JW: There was one time when Aziz and I were driving around in L.A. and we had an idea that we thought was so funny: The World's Strongest Ghost.


AA: [Laughing.] Oh my God, we almost got into a car accident.

JW: We almost died, we were laughing so hard, and we came in on Monday and told them the idea, and it was basically nothing. No reaction.


RH: I figured out toward the end of the season, it depends on when and what time of the day you pitch it, and whether people had anything to eat. It's very specific.

PS: Also, if you came in very high-energy on an idea, it was immediately suspect.


JW: We all learned to undersell.

AA: And also, we didn't have, like, a writing staff, but we had consultants that would come in. Amazing people came and helped us out. Jon Glaser was really great. This guy Dan Mintz in L.A. And Brian Posehn. Those three were like our staff consultants that came in the most. The other guys would just come in every now and then for a day or two, like Patton Oswalt. He acted in the show too. We're just really flattered.


JW: Some of the people who helped us out [writing], we gave little cameos to, like Patton. Uh, we got a bunch of Mr. Show people…

AVC: Ghostface Killah?

PS: Yeah. The only thing about Ghostface is that when you see him on the episode, he's on a green screen. You can't tell. It's kind of hidden. But we never got to meet him.


RH: We shot the thing separately, and they superimposed Aziz in there.

PS: But we got Mary Lynn Rajskub from 24, and some of our good friends, like Rob Riggle from The Daily Show, Brian Posehn, Nick Swardson.


JW: Big comedy guys like Tony Hawk and Kelly Slater.

PS: Linda Cardellini. We tried to go after people we really liked.

JW: Like Bobb'e J. Thompson.

PS: Yeah! Bobb'e J. We're all addicted to this show called America's Most Talented Kid, hosted by Dave Coulier. This little kid, Bobb'e J., he's one of the judges. He was the best improviser, the best actor, the best physical comedian…


JW: He's the funniest person I've ever met.

AA: Honestly, he's the most talented kid. We thought he was just like a funny little kid, but he came there, and he was like… I've never seen a mind work like that, the stuff he was improvising. He's in the season finale of "Shutterbugs." He was making fun of me and Huebel, 'cause we kept breaking [character]. I was watching some behind-the-scenes we have from that day, and he kept making Huebel and me laugh when he did this one thing, and he was like, "Come on, guys. Get it together!"



AVC: He's a pro. How old is he?

RH: He's like 10. He's little.

PS: The cool thing is, you always approach people that you really like. And we got turned down by some people too, like Mr. Tom Selleck. He didn't want to be a part of our show. We had a great idea for Tom Selleck, it was gonna be he started his own vanity band—you know, like Jim Belushi has his vanity band, and Russell Crowe has his own vanity band. It was called Magnum and the P.I.s. They all wear mustaches and Hawaiian shirts. And the only song they play is the Magnum P.I. theme, but the end would be like "party tonight." And we sent him that script, and he turned it down 'cause he has to do some editing on his new show.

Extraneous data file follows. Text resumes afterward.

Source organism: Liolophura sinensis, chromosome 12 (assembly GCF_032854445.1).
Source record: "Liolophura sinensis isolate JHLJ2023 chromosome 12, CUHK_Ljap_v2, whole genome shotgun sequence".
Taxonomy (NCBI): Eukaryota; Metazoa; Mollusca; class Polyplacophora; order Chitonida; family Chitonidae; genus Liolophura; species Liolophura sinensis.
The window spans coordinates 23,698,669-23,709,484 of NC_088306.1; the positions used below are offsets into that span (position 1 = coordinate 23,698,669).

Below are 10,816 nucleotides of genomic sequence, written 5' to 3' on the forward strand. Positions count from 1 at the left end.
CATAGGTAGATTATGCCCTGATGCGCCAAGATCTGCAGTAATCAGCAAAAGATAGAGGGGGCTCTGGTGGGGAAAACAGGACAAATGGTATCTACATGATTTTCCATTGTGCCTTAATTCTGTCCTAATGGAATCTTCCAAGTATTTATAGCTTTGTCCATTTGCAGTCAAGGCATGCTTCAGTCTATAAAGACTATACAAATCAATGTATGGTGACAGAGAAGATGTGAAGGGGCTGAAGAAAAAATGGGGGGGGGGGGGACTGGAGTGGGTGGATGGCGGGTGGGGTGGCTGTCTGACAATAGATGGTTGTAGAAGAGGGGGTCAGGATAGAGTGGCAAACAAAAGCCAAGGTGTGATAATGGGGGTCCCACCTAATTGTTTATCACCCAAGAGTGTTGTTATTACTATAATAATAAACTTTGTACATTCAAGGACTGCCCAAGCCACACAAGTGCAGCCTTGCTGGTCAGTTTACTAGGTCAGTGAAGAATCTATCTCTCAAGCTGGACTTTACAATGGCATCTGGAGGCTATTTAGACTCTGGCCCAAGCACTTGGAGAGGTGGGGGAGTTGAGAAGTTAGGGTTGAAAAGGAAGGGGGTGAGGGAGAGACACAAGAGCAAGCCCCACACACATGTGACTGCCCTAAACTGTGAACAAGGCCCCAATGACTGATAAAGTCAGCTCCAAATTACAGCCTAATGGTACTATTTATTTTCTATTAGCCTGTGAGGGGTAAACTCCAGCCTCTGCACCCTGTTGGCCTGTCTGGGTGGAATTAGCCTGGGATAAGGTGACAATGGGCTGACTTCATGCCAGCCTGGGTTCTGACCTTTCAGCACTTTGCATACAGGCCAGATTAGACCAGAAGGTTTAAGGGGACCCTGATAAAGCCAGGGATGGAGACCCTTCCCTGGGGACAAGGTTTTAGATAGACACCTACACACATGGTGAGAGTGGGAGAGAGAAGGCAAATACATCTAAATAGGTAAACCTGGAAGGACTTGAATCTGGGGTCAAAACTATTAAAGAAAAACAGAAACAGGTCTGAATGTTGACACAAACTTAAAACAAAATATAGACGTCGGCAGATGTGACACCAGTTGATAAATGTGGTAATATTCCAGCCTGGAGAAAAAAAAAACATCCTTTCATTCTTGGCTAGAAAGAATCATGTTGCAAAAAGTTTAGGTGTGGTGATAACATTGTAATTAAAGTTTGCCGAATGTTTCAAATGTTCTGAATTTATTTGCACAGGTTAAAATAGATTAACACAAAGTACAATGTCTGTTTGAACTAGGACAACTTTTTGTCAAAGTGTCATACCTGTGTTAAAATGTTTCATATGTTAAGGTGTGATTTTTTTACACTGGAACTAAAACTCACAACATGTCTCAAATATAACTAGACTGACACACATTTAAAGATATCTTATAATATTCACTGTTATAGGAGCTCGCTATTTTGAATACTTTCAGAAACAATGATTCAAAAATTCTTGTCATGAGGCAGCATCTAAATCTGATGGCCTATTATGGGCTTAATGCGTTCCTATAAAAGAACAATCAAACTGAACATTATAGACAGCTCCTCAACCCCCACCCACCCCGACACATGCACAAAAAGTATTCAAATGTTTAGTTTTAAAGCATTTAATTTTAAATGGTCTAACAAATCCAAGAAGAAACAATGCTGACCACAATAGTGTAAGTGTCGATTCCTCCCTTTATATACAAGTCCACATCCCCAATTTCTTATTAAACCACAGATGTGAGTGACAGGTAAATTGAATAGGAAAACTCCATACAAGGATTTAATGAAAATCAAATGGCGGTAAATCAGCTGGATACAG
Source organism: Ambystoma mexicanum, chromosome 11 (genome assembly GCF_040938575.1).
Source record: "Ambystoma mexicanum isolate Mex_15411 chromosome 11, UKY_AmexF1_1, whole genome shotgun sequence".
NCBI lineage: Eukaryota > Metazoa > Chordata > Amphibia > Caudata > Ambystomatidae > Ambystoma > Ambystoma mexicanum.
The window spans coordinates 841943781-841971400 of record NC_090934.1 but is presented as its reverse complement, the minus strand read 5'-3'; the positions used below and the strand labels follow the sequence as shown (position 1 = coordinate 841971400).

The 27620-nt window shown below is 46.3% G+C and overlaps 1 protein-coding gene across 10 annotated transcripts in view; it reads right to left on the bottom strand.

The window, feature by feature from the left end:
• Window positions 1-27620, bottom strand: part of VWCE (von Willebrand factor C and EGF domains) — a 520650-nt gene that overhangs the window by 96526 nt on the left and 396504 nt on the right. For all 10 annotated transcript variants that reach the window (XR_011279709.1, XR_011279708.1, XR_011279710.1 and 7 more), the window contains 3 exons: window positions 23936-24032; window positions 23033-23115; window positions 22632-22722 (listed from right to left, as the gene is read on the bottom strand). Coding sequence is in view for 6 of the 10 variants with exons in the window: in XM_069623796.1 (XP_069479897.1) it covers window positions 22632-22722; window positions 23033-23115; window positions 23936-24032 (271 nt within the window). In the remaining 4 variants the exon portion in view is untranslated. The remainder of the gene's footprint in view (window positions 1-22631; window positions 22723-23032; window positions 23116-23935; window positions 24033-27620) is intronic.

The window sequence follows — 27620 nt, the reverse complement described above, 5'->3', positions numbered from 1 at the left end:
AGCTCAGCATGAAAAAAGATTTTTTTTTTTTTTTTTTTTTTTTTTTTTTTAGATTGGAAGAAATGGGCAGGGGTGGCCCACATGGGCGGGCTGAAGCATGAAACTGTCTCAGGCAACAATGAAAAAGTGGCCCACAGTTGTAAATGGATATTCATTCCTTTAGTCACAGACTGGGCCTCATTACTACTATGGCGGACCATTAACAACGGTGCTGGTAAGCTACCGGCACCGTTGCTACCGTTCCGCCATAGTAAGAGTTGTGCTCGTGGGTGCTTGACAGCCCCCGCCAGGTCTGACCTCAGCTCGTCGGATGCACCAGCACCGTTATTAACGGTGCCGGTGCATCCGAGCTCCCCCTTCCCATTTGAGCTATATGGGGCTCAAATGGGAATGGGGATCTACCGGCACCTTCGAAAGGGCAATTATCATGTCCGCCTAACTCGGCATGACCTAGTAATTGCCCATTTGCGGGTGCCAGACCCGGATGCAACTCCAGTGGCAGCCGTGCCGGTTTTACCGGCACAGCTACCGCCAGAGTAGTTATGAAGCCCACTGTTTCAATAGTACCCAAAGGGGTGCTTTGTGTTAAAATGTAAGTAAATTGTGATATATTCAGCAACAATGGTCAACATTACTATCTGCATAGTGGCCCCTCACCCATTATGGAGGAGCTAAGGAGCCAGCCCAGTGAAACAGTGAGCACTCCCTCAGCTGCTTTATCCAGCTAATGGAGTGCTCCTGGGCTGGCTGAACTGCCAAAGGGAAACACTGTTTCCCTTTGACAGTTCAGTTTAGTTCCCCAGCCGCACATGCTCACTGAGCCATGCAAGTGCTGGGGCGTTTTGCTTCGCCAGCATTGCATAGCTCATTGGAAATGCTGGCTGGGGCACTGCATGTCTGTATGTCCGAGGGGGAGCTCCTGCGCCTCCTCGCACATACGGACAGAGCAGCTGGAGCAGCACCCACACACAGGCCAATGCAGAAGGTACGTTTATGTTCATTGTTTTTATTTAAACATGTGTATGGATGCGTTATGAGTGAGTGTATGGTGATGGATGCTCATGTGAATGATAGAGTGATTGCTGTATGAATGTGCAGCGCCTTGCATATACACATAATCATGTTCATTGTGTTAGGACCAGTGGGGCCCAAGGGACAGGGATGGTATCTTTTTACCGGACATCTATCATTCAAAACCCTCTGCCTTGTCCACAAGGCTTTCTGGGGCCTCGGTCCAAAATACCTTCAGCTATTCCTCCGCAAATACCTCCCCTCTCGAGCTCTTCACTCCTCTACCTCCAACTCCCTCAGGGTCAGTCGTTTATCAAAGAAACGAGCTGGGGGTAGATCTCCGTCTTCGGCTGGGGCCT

AA: He watched our pilot, though.

PS: He was interested to a point. But I think the mustaches and the Magnum references pushed him. We went to Alex Trebek, and he rejected us too.


AVC: So you couldn't get any mustached guys.

PS: But I hope Tom Selleck's new show is a success. And I hope our show is a success, and in the second season, he'll want to do it.


JW: After he reads us bash him.

PS: We're not bashing him. We want him. He's awesome. He just turned us down.

AVC: Did you hesitate at all about being on MTV, since it isn't really known for comedy now?


RH: It's certainly not the first place you think of when you think of comedy. But I think we got that great opportunity. What they do have is a gajillion eyeballs of kids that love comedy also.

AA: They were also really psyched about what we had done, and were just ready to go ahead and shoot this. It wasn't like, "Okay, so we'll develop this for a year. You guys can write a script." They're like, "No, we really want you guys to do this." And the other thing is, MTV does have these shows every now and then that are anomalies for the network, like Jackass or Beavis And Butt-head. And there's a chance that something like that could work, you know?


PS: When I was growing up, some of my favorite shows were on MTV, like Beavis And Butt-head and The State and Liquid Television. I think every network goes cyclically, too. Now, it's like The Hills and Laguna Beach. But I watched an hour of Parental Control this morning, and I loved it. Parental Control is amazing.